Nine Injured in Clashes Between Police and Hui Muslims in China's Yinchuan


2015.06.26
china-ningxiaprotest-june262015.jpg Hui Muslims protest in front of government buildings in Yinchuan city, Ningxia, China, June 25, 2015.
Photo courtesy of an RFA listener

Nine people were injured in clashes between the Muslim Hui ethnic group and security personnel in China's western region of Ningxia after authorities moved in to demolish thousands of the community's tombs, local residents said on Friday.

Residents of Yueyahu village near Ningxia's Yinchuan city said the clashes took place after dozens of police arrived in the village on Thursday morning and began demolishing local graves to clear land for a new airport.

Local people said the move came before an agreement had been reached with local officials over compensation for lost land and relocation of ancestral remains.

A doctor who answered the phone at the Yueyahu medical clinic on Friday confirmed the clashes had taken place.

"They want to build an airport near here, so they need to redevelop the land, and they want to clear away the tombs, which are all on the hillside," the doctor said.

"The local people refused to allow the tombs to be relocated, saying that the compensation was too low," he said.

"Then, when the government wanted to get started on the clearance of the grave sites, they wouldn't let them."

Nine sent to hospital


The doctor said nine people were injured in the ensuing clashes.

"Eventually we sent [the injured] to the municipal hospital for treatment," the doctor said.

"There were nine in total, one of whom was an urban management official," he said, in reference to the notorious "chengguan" officers whose violent enforcement of local planning decisions and zoning laws has prompted widespread public outrage in China.

"We checked them all over; their condition wasn't too bad ... but the government told us to treat them as urgent cases," the doctor said.

Asked if the injuries were the result of clashes between local residents and chengguan, the doctor said: "Uh-huh."

"There were police and chengguan there, [a few dozen]," he said.

Photos of the stand-off posted on social media sites showed riot police in helmets and holding shields and batons standing in a cemetery, while local residents wearing Muslim headgear faced off with them.

Some photos showed local residents lying on the ground, while others sat on the ground weeping.

Calls to the Yueyahu village government offices rang unanswered during office hours on Friday.

An officer who answered the phone at the village police station didn't deny the incident had taken place.

"This thing you are asking about, you'll have to ask the leaders about it," the police officer said. "I am just the duty officer."

Asked if any local people had been detained, the officer said: "I hadn't heard that. I have only just arrived at work."

Ethnic tensions

Yueyahu lies amid a poverty-stricken region on the loess plateau in the upper reaches of the Yellow River, and much of the land in the area is desert, residents say.

The land currently occupied by an estimated 5,500 ancestral tombs is slated for redevelopment as an ecological leisure park by the Nanshi Binggou Tourism Co., villagers told RFA.

The Hui are culturally more similar to mainstream Han Chinese than Xinjiang's Turkic-speaking Uyghur people, but retain some Islamic customs like avoiding pork and circumcising male children.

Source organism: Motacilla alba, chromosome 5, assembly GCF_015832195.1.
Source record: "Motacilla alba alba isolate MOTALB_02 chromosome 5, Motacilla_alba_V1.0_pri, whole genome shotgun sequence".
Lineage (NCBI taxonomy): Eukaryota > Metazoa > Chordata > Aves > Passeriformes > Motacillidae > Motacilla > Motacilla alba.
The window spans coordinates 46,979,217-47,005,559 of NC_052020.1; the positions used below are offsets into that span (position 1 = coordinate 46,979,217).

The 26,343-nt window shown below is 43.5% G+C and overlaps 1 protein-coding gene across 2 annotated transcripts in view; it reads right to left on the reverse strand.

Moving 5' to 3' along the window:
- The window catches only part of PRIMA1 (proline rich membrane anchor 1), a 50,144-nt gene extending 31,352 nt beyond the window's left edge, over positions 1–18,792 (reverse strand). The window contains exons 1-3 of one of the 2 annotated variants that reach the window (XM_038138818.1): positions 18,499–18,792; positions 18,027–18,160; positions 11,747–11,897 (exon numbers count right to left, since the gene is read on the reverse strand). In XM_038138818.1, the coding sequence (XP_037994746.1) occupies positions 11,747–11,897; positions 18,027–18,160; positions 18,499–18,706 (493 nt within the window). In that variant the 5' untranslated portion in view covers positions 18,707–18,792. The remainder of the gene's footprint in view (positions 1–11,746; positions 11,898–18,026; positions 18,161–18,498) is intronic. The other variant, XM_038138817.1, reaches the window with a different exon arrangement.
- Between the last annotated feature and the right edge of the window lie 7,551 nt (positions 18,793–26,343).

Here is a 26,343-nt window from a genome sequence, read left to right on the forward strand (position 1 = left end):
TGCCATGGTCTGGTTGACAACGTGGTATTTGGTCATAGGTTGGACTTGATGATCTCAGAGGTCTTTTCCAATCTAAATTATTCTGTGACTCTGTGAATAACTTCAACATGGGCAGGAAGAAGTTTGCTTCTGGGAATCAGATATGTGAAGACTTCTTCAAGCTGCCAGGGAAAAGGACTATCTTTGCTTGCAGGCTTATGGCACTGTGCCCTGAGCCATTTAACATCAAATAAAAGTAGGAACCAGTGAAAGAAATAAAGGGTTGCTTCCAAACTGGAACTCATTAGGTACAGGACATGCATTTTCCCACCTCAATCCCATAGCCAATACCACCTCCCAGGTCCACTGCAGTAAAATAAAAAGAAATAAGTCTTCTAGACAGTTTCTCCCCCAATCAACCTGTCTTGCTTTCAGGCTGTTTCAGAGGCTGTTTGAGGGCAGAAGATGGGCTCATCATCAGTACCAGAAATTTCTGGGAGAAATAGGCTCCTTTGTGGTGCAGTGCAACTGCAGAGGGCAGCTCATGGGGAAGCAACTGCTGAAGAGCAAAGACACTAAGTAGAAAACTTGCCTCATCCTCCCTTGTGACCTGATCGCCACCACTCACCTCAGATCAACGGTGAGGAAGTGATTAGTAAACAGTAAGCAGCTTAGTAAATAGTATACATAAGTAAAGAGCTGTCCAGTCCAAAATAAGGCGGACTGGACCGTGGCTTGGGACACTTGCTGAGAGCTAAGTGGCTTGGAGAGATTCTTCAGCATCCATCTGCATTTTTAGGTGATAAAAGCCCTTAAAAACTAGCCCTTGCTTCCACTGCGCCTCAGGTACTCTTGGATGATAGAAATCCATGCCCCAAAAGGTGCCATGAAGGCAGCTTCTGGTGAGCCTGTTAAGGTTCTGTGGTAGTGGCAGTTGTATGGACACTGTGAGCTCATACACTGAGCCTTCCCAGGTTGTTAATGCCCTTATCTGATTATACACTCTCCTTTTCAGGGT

Ethnic tensions have nonetheless flared in recent years, notably in riots following a 2004 car accident involving a Han Chinese and a Hui Muslim in the central province of Henan.

In June 2012, authorities in the northwestern Chinese region of Ningxia handed jail terms of up to six years to 14 ethnic minority Hui Muslims for "inciting violence" and "obstructing public duty," following clashes over the destruction of a mosque at the end of 2011.

Police in Tongxin county near Ningxia's Wuzhong city detained around 40 Muslim Hui people following riots sparked by the forced demolition of a local mosque by the authorities.

Four were later released, and 36 stood trial on April 24.

China's atheist ruling Chinese Communist Party maintains a tight grip on religious activities, in spite of promising freedom of religion via the Constitution, allowing only officially recognized religious institutions to operate.

Widespread clashes

Clashes between rural communities and police are becoming more and more widespread as local residents increasingly challenge lucrative property deals involving collectively owned land by local officials.

In a separate incident near Yinchuan on Thursday, local residents clashed with police amid a protest at delays over residential buildings that have been paid for but not completed, they told RFA.

"They detained some of our people, and I am down at the police station to bail them out," a local resident surnamed Ma told RFA. "They detained six or seven people, I think."

The apartment blocks in question were first advertised in 2010 by the Ningxia Tumu Jiye Property Development Co, which sold them at well below market prices to some 200 employees and their relatives, who paid deposits of up to half a million yuan (U.S.$80,000).

The company's bosses absconded with the funds in 2012, and repeated attempts to seek redress with the local government had yielded no result, residents said.

A homeowner surnamed Li said there were now no options left for those who had bought the apartments.

"They are treating us like criminals," Li told RFA. "We are asking for housing. Does that break the law?"

"They asked me who organized us [to protest]," she said.

Reported by Qiao Long for RFA's Mandarin Service, and by Lin Jing for the Cantonese Service. Translated and written in English by Luisetta Mudie.

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